Researchers are using bacteria as an adapter to connect powerful radiation therapy to cancer cells.
The research focuses on delivering a cancer treatment called radionuclide therapy. University of Cincinnati researcher Nalinikanth Kotagiri, PhD, corresponding author of the research, which has been published in Advanced Healthcare Materials, explained that radioactive material used in the treatment releases beta rays as it decays, destroying anything in its path.
This treatment is typically delivered in a targeted way, with the cancer-killing radiation binding to the cancer cells through receptors on the cell surface to spare as many surrounding healthy cells as possible.
“Every cancer type has its own unique epitopes, or receptors, that are expressed on its surface,” said Kotagiri, a University of Cincinnati Cancer Center researcher and associate professor at UC’s James L. Winkle College of Pharmacy.
“With that information, you can deliver a drug or radiation, using molecules such as antibodies and peptides, only to the cancer cells where it’s supposed to go, and not anywhere else like vital organs.”
Targeted therapy using conventional strategies can be effective, but cancer cells can mutate so that the receptors are no longer present on the surface and the radioactive material has nothing to bind to. This leads to treatment resistance, and the treatment can also be ineffective for other patients because they never had the receptors present on their cancer cells to begin with.
Following previous research that used probiotic bacteria to weaken cancer cell defenses, researchers in Kotagiri’s lab including lead study author Nabil A. Siddiqui asked if engineered bacteria could provide a target for radionuclide therapy when cancer cells have no receptors to target.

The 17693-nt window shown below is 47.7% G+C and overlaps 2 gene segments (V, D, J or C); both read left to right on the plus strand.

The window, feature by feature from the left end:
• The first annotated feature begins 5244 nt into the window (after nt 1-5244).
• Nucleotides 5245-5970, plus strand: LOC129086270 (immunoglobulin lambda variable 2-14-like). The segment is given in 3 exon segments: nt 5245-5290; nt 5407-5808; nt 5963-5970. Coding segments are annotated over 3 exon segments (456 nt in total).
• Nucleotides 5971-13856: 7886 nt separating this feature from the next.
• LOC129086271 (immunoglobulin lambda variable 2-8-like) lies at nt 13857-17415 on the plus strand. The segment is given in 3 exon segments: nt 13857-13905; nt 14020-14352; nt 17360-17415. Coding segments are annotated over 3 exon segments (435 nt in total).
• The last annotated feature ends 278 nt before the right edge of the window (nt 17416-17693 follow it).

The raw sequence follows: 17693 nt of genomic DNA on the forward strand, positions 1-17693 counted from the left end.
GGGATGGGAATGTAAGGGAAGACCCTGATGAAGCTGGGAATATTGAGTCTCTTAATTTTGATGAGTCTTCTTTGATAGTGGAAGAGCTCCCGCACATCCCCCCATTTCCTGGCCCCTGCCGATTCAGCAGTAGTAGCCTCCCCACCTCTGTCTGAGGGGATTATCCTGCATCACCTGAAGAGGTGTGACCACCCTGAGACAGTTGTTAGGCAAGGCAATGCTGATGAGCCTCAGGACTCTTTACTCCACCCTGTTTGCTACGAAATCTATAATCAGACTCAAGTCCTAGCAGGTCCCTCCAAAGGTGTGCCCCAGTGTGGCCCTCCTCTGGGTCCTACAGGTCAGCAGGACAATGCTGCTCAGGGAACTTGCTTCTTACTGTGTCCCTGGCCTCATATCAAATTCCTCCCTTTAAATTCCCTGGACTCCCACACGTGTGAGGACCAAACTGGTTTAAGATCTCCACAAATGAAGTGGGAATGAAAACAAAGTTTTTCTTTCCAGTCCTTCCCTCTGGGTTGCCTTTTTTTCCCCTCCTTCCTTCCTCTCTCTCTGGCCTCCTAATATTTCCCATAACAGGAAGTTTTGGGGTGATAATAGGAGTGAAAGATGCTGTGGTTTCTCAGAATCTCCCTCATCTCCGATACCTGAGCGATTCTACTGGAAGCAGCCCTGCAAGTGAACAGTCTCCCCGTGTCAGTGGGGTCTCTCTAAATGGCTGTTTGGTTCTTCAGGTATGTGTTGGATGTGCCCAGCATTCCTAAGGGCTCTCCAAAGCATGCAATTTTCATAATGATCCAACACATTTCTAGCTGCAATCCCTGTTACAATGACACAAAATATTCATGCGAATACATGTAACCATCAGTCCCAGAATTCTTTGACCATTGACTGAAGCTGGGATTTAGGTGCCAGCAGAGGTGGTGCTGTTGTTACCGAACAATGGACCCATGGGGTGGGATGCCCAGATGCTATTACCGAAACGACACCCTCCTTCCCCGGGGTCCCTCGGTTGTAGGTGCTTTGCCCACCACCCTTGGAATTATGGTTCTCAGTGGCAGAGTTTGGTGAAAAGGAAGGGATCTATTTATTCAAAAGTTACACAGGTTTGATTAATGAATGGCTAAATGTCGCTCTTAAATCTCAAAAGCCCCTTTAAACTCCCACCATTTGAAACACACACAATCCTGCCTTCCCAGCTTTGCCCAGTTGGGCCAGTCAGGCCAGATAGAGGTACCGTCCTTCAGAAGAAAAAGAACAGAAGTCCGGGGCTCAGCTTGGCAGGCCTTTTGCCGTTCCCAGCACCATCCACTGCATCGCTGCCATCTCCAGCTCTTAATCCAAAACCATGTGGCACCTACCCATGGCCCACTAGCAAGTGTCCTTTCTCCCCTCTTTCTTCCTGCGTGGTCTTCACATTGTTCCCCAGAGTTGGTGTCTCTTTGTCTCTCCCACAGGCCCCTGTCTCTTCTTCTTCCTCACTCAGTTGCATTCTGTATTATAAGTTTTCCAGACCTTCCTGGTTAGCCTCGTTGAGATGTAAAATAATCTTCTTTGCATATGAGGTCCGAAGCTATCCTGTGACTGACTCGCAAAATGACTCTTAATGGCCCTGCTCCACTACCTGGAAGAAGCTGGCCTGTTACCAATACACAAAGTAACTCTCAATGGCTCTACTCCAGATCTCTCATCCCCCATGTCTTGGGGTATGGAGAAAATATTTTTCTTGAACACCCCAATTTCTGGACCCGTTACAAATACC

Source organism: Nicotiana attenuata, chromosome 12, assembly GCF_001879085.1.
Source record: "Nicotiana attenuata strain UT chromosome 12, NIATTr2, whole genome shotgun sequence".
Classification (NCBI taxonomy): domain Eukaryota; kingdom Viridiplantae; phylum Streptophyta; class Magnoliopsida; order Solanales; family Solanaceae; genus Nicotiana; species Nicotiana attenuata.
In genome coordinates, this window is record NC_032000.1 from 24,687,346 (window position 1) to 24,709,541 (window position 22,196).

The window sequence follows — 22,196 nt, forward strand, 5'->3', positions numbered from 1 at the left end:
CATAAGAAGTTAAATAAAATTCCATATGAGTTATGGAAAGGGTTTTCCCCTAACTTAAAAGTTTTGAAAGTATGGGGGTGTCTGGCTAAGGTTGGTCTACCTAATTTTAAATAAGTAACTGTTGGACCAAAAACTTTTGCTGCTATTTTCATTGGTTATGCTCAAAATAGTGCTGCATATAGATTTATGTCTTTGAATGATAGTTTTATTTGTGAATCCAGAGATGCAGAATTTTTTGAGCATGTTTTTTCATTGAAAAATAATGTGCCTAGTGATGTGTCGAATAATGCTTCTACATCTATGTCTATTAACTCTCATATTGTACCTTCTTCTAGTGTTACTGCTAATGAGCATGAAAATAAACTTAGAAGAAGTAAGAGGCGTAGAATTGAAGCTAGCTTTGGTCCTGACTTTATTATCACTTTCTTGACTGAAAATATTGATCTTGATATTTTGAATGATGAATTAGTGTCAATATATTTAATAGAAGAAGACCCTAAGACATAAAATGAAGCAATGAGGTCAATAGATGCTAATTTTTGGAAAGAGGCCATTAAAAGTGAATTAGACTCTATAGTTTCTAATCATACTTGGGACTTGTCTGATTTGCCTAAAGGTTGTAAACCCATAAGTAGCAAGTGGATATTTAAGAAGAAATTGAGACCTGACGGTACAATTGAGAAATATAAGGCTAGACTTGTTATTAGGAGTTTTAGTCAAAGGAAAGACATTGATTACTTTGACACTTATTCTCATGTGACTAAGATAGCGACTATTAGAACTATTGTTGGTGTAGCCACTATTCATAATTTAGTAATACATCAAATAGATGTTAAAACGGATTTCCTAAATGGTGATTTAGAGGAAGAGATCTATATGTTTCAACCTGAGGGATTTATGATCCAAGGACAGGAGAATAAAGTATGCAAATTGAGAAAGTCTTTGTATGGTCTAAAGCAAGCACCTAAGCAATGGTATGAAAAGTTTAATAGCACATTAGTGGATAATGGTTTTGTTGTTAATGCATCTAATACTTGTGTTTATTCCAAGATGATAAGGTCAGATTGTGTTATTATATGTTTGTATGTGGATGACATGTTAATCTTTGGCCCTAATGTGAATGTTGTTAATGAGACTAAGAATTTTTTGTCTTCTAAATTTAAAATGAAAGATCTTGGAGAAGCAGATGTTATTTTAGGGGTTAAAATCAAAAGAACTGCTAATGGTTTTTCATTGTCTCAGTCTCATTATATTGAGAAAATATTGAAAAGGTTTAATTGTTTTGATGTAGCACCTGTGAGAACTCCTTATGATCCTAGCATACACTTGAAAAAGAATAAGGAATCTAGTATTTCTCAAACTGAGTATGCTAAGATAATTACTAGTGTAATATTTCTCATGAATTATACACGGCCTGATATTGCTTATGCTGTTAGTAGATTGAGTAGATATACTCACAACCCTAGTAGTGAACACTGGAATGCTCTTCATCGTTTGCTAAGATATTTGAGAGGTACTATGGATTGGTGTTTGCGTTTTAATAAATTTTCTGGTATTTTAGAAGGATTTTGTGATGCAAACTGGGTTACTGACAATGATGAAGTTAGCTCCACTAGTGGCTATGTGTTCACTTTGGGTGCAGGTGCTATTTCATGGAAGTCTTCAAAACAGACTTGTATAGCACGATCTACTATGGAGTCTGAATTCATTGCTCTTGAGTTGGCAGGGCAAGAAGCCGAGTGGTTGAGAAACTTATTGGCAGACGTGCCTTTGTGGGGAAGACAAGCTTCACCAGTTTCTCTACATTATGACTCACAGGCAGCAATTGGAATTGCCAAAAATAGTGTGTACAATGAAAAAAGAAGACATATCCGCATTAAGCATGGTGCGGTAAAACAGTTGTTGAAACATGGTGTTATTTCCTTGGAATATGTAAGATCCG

Kotagiri said probiotic bacteria can be helpful and are different from bacteria that cause diseases. While harmless to the cancer, bacteria tend to congregate inside tumours because they provide a low-oxygen, immunocompromised environment where bacteria thrive.
The research team engineered a unique strain of probiotic bacteria that over expresses a unique transporter that binds and concentrates metals, particularly copper, inside the bacteria. This process is facilitated by molecules known as siderophores that bind to metals.
Because the radionuclide is made of copper, the siderophore molecule latches onto it, making the targeted agent, which then binds to the bacterial transporter similarly to how antibodies bind to other receptors for traditional targeted therapy.
The engineered bacteria essentially provide artificial receptors for the targeted agent inside the tumours that can be effectively used as adapters in any tumour type, irrespective of the tumour’s receptor profile. The bacteria itself is highly resistant to radiation, but through a process known as the bystander effect, the radionuclide will destroy nearby cancer cells once it concentrates inside the bacteria.